Podcast Episode - Ask KT & Suze Anything: Don’t Feel Doomed With Your Money


Emergency Fund, Family, Must Have Documents, Podcast, Trust, Will


March 21, 2024

On this edition of Ask KT and Suze Anything, Suze answers questions about investing for a 90 year old parent, paying for a family emergency, why you need a will and trust and so much more.

Listen to Podcast Episode:


Podcast Transcript:

Suze: March 21st, 2024. What's today, KT?

KT: It means spring is in the air, Suze.

Suze: And what does that mean when it springs in the air around the island?

KT: Tell everybody little chickies are born everywhere. Little peep, peep, little tiny chicky, they look like little balls of fur.

Suze: So as we ride around the island, wherever we go, we see the chicken with how many like usually five or so.

KT: Once we drove around trying to find which hen had the most babies and once Colo and I counted 13 because they usually have about from 4 to 6.

Suze: So there are hundreds of little chickens.

KT: I took a photo, I took a photo yesterday. So Suze will post it on the wall today.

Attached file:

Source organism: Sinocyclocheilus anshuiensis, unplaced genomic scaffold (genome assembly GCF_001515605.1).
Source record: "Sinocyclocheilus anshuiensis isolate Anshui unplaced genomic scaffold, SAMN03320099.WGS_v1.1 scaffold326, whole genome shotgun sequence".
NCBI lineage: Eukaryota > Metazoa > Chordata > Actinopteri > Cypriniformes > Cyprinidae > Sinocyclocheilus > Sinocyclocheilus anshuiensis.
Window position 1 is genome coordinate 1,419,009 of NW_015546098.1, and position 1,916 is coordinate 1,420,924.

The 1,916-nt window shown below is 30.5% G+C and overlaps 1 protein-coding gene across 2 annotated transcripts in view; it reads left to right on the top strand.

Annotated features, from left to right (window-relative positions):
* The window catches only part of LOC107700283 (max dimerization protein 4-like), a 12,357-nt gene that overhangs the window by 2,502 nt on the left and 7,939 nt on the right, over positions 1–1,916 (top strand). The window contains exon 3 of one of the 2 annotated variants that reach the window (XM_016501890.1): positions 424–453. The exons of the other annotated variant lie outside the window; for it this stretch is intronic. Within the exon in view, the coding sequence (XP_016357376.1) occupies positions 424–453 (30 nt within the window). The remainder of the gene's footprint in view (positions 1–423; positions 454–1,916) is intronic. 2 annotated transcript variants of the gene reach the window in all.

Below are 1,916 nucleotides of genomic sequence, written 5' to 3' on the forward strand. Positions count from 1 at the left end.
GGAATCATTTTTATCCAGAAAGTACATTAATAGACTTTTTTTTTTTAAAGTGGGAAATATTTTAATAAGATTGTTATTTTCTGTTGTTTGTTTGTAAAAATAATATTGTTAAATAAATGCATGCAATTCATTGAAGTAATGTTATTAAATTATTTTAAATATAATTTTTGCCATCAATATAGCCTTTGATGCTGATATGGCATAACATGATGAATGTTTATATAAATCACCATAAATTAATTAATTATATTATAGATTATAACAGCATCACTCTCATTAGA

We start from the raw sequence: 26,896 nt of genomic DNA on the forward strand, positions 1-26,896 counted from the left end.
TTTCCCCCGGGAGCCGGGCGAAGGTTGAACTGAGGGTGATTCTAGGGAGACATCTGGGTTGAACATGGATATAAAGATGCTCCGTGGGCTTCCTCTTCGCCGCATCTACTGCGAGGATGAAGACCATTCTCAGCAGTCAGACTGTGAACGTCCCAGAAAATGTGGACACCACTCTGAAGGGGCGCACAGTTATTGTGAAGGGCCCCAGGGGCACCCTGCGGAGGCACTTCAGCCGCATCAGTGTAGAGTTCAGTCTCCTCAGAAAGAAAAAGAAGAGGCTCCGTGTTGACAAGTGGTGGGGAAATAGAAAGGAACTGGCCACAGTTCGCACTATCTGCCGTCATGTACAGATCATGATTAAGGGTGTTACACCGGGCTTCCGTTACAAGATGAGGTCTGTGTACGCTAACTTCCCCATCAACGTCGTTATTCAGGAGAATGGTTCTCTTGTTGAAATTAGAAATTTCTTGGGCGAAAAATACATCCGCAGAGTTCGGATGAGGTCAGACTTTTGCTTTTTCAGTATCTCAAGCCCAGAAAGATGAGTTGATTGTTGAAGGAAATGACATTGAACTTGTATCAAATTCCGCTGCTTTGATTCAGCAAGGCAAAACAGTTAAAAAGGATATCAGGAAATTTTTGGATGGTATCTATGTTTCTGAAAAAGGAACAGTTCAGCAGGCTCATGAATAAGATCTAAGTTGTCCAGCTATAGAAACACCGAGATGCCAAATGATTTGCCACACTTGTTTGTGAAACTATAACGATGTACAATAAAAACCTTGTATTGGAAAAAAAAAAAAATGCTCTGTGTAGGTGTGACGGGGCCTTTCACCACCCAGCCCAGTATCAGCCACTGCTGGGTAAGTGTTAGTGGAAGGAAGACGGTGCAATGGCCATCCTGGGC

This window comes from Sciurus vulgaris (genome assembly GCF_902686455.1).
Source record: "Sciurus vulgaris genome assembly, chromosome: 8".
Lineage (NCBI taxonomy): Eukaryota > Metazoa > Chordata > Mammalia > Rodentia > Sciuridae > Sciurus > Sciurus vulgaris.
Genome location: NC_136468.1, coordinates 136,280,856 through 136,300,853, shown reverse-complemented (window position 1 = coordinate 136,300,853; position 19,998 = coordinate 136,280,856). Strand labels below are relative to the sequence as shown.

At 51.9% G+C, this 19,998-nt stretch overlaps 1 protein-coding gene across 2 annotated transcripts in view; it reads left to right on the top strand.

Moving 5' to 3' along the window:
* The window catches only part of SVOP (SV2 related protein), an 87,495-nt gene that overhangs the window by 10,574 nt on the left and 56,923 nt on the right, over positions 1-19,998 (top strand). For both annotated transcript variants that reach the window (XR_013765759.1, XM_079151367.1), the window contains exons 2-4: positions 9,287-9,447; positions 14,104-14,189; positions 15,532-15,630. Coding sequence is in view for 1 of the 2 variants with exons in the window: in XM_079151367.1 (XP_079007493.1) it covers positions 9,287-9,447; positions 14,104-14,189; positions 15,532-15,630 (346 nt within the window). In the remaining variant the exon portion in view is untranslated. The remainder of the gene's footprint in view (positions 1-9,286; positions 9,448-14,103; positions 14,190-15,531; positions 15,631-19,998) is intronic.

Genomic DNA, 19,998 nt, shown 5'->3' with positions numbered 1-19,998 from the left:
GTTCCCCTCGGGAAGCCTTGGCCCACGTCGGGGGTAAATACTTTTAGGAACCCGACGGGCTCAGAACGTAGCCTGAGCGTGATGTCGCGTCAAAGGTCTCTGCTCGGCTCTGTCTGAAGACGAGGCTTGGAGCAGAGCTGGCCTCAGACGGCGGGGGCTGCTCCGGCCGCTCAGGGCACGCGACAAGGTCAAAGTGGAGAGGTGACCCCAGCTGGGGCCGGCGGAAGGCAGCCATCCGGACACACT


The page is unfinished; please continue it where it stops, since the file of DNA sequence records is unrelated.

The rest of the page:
Suze: All right. But they weren't our chickens. Our little chickens only had, had one little chicken, right? But welcome everybody to the Women and Money podcast as well as everybody smart enough to listen. This is the KT and Suze edition where you can ask us a question. And if you want to, you just have to write in too. Ask Suze - SUZE - podcast at gmail.com. And if KT chooses it, oh, we will answer it on this podcast. However,

Suze: before we begin, I have an announcement to make. Give me a drum roll. KT, is that a drum roll or a trumpet?

KT: A little bit of both.

Suze: So that's a tr...

KT: I don't know how to do drums.

Suze: You don't?

KT: No, no, that's a snare.